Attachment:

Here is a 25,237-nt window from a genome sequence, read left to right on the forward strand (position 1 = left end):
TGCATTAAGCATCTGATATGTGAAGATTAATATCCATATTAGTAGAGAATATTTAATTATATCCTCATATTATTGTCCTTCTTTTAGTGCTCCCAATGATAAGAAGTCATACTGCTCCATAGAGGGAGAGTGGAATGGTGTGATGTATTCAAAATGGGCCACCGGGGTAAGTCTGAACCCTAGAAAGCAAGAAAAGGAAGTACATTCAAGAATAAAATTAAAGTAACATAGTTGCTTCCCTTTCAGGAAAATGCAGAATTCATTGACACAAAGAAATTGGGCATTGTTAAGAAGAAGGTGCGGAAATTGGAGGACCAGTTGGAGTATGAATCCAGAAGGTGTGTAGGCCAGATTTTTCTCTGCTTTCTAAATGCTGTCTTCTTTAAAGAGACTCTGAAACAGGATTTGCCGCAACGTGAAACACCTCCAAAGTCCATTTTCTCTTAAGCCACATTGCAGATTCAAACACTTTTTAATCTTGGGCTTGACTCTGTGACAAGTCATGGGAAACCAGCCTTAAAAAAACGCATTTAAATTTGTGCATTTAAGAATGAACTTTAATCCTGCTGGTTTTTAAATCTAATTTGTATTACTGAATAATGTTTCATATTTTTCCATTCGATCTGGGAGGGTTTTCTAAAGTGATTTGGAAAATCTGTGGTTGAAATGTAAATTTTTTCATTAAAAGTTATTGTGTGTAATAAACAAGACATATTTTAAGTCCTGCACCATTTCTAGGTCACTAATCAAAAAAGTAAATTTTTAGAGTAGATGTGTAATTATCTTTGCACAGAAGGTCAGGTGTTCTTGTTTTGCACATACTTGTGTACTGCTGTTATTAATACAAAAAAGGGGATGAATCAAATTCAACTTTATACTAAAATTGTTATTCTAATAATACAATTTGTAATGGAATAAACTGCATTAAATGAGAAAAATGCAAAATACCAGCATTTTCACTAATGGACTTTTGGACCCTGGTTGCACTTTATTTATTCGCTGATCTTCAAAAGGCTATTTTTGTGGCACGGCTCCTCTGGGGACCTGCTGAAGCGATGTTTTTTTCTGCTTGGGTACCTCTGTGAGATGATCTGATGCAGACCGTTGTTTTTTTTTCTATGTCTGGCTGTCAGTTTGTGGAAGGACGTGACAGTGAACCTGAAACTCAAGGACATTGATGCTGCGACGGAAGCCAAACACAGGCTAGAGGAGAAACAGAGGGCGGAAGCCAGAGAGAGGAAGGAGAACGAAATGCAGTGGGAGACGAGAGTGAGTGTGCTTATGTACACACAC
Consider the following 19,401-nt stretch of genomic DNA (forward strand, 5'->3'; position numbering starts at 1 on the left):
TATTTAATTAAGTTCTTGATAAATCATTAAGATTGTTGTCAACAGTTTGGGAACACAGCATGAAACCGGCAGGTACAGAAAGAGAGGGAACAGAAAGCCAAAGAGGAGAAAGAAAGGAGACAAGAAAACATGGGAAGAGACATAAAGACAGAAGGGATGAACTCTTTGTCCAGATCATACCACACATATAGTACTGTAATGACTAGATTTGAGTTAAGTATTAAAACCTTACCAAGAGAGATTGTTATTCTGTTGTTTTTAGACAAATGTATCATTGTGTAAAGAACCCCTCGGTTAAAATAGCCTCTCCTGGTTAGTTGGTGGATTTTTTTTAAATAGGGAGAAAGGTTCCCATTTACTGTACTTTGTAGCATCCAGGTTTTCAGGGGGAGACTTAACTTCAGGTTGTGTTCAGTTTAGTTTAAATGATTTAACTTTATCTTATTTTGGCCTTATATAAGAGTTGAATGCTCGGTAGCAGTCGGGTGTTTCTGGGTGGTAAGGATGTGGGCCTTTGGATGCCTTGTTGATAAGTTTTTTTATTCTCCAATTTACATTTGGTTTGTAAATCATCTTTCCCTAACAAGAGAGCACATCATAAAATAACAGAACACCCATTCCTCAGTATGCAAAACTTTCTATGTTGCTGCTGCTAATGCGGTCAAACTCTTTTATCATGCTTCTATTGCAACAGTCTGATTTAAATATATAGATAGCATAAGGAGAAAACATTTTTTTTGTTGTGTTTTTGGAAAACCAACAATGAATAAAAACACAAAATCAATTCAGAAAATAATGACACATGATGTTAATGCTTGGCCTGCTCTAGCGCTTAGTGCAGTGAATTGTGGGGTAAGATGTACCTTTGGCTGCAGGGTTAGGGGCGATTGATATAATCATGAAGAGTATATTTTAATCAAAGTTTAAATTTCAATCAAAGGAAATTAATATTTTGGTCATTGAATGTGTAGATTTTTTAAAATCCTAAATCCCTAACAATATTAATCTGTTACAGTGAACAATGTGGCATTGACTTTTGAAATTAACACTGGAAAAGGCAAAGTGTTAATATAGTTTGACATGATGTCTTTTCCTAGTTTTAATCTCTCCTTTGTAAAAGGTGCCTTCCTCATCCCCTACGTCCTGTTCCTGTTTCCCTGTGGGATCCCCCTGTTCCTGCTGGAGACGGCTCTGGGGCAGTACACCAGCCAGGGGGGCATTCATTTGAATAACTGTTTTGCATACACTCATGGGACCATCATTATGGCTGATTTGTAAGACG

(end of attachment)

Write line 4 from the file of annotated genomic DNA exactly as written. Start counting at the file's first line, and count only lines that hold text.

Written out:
TATTTAATTAAGTTCTTGATAAATCATTAAGATTGTTGTCAACAGTTTGGGAACACAGCATGAAACCGGCAGGTACAGAAAGAGAGGGAACAGAAAGCCAAAGAGGAGAAAGAAAGGAGACAAGAAAACATGGGAAGAGACATAAAGACAGAAGGGATGAACTCTTTGTCCAGATCATACCACACATATAGTACTGTAATGACTAGATTTGAGTTAAGTATTAAAACCTTACCAAGAGAGATTGTTATTCTGTTGTTTTTAGACAAATGTATCATTGTGTAAAGAACCCCTCGGTTAAAATAGCCTCTCCTGGTTAGTTGGTGGATTTTTTTTAAATAGGGAGAAAGGTTCCCATTTACTGTACTTTGTAGCATCCAGGTTTTCAGGGGGAGACTTAACTTCAGGTTGTGTTCAGTTTAGTTTAAATGATTTAACTTTATCTTATTTTGGCCTTATATAAGAGTTGAATGCTCGGTAGCAGTCGGGTGTTTCTGGGTGGTAAGGATGTGGGCCTTTGGATGCCTTGTTGATAAGTTTTTTTATTCTCCAATTTACATTTGGTTTGTAAATCATCTTTCCCTAACAAGAGAGCACATCATAAAATAACAGAACACCCATTCCTCAGTATGCAAAACTTTCTATGTTGCTGCTGCTAATGCGGTCAAACTCTTTTATCATGCTTCTATTGCAACAGTCTGATTTAAATATATAGATAGCATAAGGAGAAAACATTTTTTTTGTTGTGTTTTTGGAAAACCAACAATGAATAAAAACACAAAATCAATTCAGAAAATAATGACACATGATGTTAATGCTTGGCCTGCTCTAGCGCTTAGTGCAGTGAATTGTGGGGTAAGATGTACCTTTGGCTGCAGGGTTAGGGGCGATTGATATAATCATGAAGAGTATATTTTAATCAAAGTTTAAATTTCAATCAAAGGAAATTAATATTTTGGTCATTGAATGTGTAGATTTTTTAAAATCCTAAATCCCTAACAATATTAATCTGTTACAGTGAACAATGTGGCATTGACTTTTGAAATTAACACTGGAAAAGGCAAAGTGTTAATATAGTTTGACATGATGTCTTTTCCTAGTTTTAATCTCTCCTTTGTAAAAGGTGCCTTCCTCATCCCCTACGTCCTGTTCCTGTTTCCCTGTGGGATCCCCCTGTTCCTGCTGGAGACGGCTCTGGGGCAGTACACCAGCCAGGGGGGCATTCATTTGAATAACTGTTTTGCATACACTCATGGGACCATCATTATGGCTGATTTGTAAGACG